International journal of radiation oncology, biology, physics vol:9 issue:2 pages:181-4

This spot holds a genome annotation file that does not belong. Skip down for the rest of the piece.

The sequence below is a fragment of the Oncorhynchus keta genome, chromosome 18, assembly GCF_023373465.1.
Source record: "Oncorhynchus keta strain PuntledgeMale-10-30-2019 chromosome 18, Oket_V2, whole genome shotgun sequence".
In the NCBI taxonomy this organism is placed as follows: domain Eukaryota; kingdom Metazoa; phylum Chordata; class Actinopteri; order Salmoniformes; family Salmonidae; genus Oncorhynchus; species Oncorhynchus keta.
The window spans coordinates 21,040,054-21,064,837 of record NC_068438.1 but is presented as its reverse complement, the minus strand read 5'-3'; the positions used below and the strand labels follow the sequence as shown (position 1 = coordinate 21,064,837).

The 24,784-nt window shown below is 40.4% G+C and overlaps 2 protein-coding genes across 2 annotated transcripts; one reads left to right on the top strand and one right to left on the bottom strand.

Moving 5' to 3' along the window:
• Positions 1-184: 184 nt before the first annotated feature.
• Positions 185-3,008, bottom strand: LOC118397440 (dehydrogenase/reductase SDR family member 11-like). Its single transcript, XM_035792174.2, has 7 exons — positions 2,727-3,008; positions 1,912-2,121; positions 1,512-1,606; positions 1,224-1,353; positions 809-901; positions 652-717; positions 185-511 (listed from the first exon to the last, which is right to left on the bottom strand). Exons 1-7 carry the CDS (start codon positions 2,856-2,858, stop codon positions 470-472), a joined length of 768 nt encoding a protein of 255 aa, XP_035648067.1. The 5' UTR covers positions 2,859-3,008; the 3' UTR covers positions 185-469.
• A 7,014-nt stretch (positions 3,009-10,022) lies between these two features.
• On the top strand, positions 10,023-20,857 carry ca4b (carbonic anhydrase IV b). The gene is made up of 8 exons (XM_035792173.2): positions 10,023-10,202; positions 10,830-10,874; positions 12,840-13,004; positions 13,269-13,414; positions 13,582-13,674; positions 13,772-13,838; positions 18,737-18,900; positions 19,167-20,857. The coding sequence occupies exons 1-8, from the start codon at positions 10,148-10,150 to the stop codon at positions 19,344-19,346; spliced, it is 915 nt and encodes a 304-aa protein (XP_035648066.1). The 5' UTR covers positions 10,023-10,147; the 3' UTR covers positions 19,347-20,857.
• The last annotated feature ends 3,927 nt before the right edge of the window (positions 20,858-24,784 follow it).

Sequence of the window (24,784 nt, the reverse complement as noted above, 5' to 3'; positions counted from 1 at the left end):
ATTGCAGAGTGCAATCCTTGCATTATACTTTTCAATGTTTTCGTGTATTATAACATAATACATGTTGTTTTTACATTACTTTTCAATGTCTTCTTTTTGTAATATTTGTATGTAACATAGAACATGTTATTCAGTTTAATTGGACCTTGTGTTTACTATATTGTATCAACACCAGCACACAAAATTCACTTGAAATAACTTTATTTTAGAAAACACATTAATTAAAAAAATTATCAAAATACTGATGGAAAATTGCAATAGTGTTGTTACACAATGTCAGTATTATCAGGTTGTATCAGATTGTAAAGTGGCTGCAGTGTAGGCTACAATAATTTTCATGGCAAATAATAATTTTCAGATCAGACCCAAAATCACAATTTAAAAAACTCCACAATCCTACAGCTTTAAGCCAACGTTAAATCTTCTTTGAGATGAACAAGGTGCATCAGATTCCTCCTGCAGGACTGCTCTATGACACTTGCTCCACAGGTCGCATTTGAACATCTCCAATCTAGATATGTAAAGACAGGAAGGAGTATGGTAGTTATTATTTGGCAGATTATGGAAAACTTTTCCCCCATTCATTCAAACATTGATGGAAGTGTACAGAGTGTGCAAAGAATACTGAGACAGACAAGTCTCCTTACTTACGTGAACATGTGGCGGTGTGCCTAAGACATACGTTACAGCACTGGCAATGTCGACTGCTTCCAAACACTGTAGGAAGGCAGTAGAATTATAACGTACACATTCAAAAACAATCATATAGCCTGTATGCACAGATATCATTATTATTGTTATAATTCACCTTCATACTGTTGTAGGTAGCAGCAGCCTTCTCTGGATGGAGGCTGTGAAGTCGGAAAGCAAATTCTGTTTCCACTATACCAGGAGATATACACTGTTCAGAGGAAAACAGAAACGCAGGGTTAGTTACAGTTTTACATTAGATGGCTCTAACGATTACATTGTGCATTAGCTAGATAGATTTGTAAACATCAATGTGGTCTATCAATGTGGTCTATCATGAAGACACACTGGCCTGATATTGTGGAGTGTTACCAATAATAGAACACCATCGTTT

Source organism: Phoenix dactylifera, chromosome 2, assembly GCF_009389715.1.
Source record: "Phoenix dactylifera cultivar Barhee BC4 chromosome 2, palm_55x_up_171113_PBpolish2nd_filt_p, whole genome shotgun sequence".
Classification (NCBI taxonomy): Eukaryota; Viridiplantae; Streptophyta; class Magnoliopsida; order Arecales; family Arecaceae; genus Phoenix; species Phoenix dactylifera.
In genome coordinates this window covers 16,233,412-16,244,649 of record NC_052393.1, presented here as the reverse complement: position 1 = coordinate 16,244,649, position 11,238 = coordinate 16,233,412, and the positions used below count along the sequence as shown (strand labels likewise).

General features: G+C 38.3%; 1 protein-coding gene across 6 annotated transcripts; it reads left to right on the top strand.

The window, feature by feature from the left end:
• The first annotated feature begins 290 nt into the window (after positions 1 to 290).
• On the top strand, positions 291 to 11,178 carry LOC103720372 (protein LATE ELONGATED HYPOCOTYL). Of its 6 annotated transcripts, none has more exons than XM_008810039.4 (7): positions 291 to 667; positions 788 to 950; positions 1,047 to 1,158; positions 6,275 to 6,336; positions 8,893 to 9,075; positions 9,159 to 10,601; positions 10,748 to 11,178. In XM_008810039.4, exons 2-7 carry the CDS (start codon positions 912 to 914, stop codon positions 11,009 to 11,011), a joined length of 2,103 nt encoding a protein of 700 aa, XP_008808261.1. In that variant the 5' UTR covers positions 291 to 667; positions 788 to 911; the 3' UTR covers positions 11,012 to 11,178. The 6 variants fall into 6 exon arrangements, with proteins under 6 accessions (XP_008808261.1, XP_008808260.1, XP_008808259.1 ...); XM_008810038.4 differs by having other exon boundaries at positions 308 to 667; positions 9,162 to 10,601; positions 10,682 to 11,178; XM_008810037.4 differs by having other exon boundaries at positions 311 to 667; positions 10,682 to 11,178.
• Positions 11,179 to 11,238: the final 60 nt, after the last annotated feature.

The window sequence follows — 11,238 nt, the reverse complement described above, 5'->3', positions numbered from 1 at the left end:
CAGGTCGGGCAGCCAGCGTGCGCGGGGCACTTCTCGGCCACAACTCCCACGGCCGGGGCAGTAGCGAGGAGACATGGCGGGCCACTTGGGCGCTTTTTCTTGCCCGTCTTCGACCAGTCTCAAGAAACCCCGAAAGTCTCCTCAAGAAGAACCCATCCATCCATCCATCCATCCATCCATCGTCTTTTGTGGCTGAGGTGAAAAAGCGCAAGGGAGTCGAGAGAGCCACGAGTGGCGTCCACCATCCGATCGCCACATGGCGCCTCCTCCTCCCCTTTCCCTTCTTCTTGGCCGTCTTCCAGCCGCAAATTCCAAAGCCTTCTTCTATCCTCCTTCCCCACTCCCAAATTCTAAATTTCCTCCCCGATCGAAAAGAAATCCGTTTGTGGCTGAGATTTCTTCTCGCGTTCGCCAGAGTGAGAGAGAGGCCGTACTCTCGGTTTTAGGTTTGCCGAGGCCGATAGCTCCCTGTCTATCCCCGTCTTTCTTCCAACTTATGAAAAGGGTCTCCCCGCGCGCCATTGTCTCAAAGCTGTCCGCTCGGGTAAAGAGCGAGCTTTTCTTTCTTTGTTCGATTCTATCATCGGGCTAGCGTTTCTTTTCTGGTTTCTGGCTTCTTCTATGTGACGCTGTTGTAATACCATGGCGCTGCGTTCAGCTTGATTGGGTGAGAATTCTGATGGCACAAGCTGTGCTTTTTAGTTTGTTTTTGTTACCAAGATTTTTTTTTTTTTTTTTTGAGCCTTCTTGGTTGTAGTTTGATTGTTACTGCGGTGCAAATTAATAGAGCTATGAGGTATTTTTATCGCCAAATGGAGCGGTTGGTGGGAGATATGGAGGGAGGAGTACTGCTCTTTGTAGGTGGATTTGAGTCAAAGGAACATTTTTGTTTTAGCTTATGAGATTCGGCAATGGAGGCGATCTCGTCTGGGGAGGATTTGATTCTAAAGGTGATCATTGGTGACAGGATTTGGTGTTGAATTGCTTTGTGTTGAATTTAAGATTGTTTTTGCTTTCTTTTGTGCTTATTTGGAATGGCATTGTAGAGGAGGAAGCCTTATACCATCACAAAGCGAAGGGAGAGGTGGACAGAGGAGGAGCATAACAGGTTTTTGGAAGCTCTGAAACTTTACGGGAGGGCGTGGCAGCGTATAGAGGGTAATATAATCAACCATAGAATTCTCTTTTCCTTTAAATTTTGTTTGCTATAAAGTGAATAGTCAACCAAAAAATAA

The criteria for T2 glottic cancer staging in the UICC classification are extension to the supra- or subglottic region combined or not with impaired mobility of the vocal cord. The prognostic significance of these factors is examined in this study. Patients with T2A lesions (normal mobility, 33 patients) have an uncorrected actuarial 5 year survival of 54%, and a local control rate with radiotherapy alone of 62%. Patients with T2B lesions (impaired mobility, 28 patients) have a survival of 40% and a local control rate of 65% with radiation only. After rescue surgery, local control is obtained in 81% of T2A patients and 68% of T2B patients. While local control rates with radiotherapy alone were the same in T2A and T2B patients, final survival was lower for T2B patients because of less successful salvage surgery. While no significant differences in local control were found for different mucosal spread patterns, local control was excellent (87%) with radiotherapy alone in eight patients with mobility impairment without extension beyond the true cord, indicating that impaired mobility by itself is not a bad prognostic factor, but only when it is combined with tumor extension. In 9 patients with T2B tumors, a laryngectomy was performed immediately after initial radiotherapy (40 or 50 Gy) when the tumor persisted or the vocal cord mobility did not return to normal. None of these patients had a local recurrence after surgery. The total local control in all 37 T2B patients together was 78% (compared with 81% in T2A patients). The adverse prognostic influence of impaired mobility seems to have been eliminated by the treatment policy of surgery for those patients with poor regressions after radiotherapy. A dose-response relation can not be demonstrated in T2 glottic cancer for the dose range between 50 and 70 Gy.